Drones seem to be everywhere in our lives, and they are beginning to make their way into the professional setting for architects and engineers as well. That is, it’s emerging in some cities while others are a bit slower to change for several reasons. New York City is one of those cities slow to embrace this change as reported by the Wall Street Journal. The path to legalizing drone use within the city has been 18 months in the making, but the bills have been stuck in committee and not progressed to new legislation.
Drones can help make inspections easier and more cost effective for not only the design professionals who utilize them, but for the building owners who are required to have the facades of their buildings inspected every five years. Drones can eliminate the need for expensive scaffolding and lengthy inspections, dropping the inspection time from weeks and months to a matter of hours.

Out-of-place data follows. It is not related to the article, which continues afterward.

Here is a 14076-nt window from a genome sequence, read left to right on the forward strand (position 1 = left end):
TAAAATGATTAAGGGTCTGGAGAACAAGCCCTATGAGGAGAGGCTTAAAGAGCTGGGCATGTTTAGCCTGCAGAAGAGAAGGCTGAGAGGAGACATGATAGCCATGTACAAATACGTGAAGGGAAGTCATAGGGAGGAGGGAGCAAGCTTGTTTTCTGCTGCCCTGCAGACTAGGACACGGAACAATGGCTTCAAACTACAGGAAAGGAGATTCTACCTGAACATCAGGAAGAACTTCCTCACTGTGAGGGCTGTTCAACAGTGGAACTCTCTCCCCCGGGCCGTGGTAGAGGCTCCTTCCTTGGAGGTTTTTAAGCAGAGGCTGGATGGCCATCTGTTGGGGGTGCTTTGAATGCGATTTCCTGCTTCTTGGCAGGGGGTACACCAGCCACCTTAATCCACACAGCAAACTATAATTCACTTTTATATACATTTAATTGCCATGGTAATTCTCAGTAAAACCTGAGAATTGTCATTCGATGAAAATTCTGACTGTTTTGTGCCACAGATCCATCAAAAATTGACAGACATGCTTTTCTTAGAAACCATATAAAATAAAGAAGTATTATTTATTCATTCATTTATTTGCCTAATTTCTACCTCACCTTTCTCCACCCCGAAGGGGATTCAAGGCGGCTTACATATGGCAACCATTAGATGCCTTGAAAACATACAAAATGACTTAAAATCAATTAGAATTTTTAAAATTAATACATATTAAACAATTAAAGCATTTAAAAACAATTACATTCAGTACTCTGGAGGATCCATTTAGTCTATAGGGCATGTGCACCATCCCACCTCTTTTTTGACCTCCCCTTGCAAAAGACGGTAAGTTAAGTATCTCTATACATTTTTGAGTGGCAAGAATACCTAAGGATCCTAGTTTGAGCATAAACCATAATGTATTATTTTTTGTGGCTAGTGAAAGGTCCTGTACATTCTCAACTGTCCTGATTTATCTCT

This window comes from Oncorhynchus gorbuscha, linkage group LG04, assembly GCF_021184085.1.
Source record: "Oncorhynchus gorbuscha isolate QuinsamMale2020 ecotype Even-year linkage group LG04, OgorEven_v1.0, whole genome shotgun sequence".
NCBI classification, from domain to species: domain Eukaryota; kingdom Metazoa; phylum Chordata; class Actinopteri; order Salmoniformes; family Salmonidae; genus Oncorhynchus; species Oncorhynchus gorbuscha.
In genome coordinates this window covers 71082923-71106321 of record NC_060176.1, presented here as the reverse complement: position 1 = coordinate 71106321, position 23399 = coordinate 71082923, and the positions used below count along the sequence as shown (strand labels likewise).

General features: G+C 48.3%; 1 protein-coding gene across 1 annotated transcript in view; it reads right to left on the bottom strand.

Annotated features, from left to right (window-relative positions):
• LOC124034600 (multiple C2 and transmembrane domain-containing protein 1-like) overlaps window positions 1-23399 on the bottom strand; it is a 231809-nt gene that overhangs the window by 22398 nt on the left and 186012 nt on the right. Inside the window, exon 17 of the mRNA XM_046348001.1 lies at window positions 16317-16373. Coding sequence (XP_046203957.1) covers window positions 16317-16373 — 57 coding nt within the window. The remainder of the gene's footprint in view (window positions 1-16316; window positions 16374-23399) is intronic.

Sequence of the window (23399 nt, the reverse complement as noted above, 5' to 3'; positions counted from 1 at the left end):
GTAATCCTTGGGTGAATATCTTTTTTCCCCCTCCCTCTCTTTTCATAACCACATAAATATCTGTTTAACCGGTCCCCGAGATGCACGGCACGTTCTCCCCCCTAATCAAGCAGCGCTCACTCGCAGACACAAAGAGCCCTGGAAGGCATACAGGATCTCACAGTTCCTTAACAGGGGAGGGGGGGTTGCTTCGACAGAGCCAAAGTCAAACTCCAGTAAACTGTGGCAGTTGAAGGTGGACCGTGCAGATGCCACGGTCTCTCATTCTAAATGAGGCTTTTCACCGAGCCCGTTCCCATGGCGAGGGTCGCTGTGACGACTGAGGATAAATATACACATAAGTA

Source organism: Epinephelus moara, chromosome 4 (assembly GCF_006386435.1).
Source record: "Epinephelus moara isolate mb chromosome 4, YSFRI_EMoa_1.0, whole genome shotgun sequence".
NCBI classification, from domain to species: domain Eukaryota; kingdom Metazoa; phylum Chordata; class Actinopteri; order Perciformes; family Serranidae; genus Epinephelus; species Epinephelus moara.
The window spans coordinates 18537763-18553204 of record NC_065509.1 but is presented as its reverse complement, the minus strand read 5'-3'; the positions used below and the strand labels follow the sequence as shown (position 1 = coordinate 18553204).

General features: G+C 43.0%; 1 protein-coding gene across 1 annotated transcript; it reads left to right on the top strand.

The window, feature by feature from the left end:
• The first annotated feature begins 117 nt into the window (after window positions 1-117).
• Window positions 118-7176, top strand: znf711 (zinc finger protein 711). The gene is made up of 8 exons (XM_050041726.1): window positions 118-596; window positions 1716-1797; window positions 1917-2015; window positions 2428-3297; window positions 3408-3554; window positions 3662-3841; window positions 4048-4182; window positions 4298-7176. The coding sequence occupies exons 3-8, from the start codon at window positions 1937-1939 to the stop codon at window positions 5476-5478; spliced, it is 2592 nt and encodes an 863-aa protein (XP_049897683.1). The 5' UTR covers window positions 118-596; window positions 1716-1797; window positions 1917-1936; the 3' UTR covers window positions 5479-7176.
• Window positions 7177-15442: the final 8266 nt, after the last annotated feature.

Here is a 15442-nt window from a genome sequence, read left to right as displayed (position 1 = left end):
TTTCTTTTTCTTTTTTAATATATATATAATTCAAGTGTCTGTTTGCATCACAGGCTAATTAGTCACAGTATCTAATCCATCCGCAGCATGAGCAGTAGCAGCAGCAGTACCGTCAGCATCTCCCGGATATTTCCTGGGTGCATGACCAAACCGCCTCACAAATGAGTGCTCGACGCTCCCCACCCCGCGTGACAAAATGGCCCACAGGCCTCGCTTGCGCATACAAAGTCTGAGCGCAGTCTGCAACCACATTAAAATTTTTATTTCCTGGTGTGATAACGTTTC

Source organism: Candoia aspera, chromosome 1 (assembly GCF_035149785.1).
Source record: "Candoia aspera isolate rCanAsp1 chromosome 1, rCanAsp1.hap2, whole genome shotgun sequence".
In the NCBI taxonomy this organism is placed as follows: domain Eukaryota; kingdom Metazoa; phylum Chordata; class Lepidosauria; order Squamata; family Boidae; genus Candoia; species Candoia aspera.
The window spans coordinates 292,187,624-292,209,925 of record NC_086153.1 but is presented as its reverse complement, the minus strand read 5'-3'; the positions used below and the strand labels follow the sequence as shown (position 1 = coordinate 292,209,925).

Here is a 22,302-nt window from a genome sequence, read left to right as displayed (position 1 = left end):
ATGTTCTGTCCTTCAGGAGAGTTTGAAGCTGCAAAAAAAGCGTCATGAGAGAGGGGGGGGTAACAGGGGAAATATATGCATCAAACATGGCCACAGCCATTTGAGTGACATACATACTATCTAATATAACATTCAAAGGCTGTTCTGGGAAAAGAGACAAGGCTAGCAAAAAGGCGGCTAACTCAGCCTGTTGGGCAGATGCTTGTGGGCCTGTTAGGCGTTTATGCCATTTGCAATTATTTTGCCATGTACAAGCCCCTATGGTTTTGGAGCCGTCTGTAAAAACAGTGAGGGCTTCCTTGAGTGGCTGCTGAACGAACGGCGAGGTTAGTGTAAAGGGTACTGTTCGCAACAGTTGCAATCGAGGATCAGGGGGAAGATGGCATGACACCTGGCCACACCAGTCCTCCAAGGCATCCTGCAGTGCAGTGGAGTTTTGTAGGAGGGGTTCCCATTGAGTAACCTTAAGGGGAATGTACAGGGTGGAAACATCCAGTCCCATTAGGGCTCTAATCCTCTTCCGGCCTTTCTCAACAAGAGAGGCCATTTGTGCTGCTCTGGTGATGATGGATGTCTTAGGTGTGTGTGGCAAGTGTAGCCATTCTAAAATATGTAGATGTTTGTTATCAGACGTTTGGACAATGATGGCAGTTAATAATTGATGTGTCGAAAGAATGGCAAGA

The benefits of drones do not come without some drawbacks. Stephen Varone of RAND Engineering & Architecture notes in the article: “Putting your hands on something can find a lot more issues than a visual inspection.” While a drone inspection can be completed much faster than a traditional inspection, the specter of problems lurking just below the surface that a camera won’t be able to pick up remain. Any new technology and technique should be treated with caution until it is properly tested to be as effective as its predecessors.
As the use of new technology progresses and drone use becomes increasingly more common, it is important to make sure you are properly covered for the use of unmanned aircraft in the course of your business. Unmanned aircrafts or drones are typically excluded unless added to coverage specifically for both the liability and property coverage to your Business Owners Policy.